Inspector 'fell into error' in considering aspects of listed manor house changes separately, judge rules

A planning inspector's objection to proposed alterations to a historic country house has been quashed in the High Court, after a judge ruled that the official should not have treated different proposed works separately when concluding that some had no public benefit.

Great Mitton Hall and adjacent All Hallows Church - image: © Alexander Kapp / geograph (CC BY-SA 2.0)
Great Mitton Hall and adjacent All Hallows Church - image: © Alexander Kapp / geograph (CC BY-SA 2.0)

Owner Kenneth Kay is seeking to erect a single-storey extension and to repaint a rendered gable at his home, Great Mitton Hall near Clitheroe, Lancashire, which is grade II listed.

In July 2018, Ribble Valley Borough Council refused planning permission and listed building consent for those and other proposed works. Kay's subsequent appeal to a planning inspector partially succeeded in October last year.

Granting planning consent for the removal of an unoriginal pointed arch doorway and its replacement by a window, the inspector said that would positively benefit the architectural and historic interest of the hall. He also granted permission for Kay to reconfigure his patio and to replace some over-ornate railings with more restrained ironwork.

But the inspector refused consent for the extension, saying it would "detract from and harm" the hall's historic and architectural interest.

Kay had also said that "toning down" the brilliant white gable by repainting it in a stone colour would also benefit the hall and the setting of All Hallows. But in refusing consent for the colour change, the inspector said: "White is the traditional colour for painted render and the gable does not need to be 'tonally balanced' with the [adjacent grade I listed] church."

The inspector concluded: "The harm that would be caused to the listed building by the new extension and the re-painting of the gable would be less than substantial, but there are no public benefits to be weighed against the harm caused."

Kay's High Court challenge to the inspector's decision focused on the last few words of that sentence. The simplification of the railings and the removal of the arch doorway should, he argued, have been recognised as public benefits and placed by the inspector in the overall planning balance.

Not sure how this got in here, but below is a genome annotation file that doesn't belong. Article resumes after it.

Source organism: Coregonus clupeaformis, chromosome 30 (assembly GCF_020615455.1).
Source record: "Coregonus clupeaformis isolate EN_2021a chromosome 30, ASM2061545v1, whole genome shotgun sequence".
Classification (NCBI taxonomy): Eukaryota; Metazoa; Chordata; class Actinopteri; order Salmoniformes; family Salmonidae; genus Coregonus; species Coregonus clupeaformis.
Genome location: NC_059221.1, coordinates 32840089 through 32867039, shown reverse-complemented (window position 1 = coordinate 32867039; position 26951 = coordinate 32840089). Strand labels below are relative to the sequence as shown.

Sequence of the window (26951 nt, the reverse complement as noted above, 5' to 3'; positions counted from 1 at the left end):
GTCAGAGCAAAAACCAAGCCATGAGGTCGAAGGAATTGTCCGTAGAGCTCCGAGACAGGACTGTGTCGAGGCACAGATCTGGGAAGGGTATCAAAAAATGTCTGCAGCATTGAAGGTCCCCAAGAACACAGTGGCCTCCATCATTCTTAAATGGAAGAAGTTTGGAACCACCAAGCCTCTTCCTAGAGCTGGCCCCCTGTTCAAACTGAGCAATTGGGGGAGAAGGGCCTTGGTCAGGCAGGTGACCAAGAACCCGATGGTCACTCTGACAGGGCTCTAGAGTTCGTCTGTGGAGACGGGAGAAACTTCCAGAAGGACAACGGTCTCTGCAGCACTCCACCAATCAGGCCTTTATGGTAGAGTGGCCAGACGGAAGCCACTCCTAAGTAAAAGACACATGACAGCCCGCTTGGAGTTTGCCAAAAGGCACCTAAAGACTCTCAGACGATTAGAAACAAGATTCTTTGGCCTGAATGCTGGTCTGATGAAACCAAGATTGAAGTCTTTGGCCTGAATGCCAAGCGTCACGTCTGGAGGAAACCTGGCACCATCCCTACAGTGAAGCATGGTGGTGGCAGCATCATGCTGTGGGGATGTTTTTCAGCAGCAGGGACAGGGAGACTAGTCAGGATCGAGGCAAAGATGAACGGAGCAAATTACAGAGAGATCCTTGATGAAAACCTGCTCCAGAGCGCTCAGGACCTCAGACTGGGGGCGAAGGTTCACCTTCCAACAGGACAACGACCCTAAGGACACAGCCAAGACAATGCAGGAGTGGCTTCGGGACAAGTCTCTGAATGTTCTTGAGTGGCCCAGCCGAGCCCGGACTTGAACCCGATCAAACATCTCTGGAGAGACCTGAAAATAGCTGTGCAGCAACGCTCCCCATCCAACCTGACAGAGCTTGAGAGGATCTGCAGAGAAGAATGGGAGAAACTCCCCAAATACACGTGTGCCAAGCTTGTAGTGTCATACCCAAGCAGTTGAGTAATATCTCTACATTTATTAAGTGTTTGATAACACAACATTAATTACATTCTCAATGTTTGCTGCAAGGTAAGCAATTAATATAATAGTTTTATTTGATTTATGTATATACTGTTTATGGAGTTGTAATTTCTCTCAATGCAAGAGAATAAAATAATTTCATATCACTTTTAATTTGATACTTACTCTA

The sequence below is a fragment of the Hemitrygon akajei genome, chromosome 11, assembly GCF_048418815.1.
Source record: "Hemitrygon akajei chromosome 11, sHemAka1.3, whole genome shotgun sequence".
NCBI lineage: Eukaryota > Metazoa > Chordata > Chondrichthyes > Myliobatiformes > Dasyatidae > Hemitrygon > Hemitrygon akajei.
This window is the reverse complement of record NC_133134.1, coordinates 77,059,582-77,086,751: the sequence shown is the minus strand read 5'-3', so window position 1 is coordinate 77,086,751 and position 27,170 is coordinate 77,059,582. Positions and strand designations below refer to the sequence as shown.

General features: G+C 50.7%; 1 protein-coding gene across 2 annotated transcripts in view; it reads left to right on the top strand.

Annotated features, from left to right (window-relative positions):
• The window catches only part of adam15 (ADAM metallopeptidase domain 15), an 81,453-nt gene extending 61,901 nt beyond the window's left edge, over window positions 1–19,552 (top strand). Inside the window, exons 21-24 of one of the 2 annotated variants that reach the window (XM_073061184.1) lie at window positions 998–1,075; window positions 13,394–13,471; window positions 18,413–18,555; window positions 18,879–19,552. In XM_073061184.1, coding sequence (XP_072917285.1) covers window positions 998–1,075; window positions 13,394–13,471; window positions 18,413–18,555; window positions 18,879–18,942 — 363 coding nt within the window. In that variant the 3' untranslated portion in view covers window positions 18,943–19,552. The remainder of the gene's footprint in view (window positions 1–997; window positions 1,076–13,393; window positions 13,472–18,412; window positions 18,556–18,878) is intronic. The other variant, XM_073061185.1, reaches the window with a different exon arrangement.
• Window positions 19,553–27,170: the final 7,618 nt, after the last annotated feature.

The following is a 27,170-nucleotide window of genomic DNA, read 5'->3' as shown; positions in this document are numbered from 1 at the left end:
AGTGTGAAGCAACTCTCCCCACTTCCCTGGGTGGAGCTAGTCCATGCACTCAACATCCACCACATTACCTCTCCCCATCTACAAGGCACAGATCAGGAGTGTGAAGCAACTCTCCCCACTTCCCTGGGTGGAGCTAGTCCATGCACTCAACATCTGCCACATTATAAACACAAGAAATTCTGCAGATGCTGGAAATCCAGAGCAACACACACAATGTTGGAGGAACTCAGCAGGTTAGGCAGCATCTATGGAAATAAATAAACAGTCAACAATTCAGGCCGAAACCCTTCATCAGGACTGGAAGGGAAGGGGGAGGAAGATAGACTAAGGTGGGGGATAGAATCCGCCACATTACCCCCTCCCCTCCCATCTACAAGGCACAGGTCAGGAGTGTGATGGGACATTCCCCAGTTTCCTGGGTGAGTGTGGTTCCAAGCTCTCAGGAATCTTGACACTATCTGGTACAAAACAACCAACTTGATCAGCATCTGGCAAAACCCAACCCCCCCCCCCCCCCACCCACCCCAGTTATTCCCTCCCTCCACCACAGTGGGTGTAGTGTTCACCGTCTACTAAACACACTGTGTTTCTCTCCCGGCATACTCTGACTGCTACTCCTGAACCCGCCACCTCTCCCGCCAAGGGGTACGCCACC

Ruling on the case, Mr Justice Dove said that, after properly considering the merits of the proposed works as a whole, it was open to the inspector to grant a partial planning permission, authorising some of the works but not others.

But he concluded: "Where the inspector fell into error... is that having concluded that the proposals gave rise to less than substantial harm as a result of his findings in respect of two of the proposed works, he went on to contend that there were no public benefits to be weighed against any of the harm caused.

"This was inconsistent with his earlier finding that there would be improvements to the architectural and historic interest of the building as a result of one of the elements of the proposal, and which gave rise to public benefits which ought to have been taken into account.

"If the inspector was, as I consider he was, assessing the works comprised in the proposal collectively, then he left out of account the public benefit from at least one of the works comprised in the proposal."

The inspector's decision was quashed, with the result that the secretary of state must now reconsider Kay's appeal.

R on the Application of Kay v Secretary of State for Communities and Local Government. Case Number: CO/16/2020


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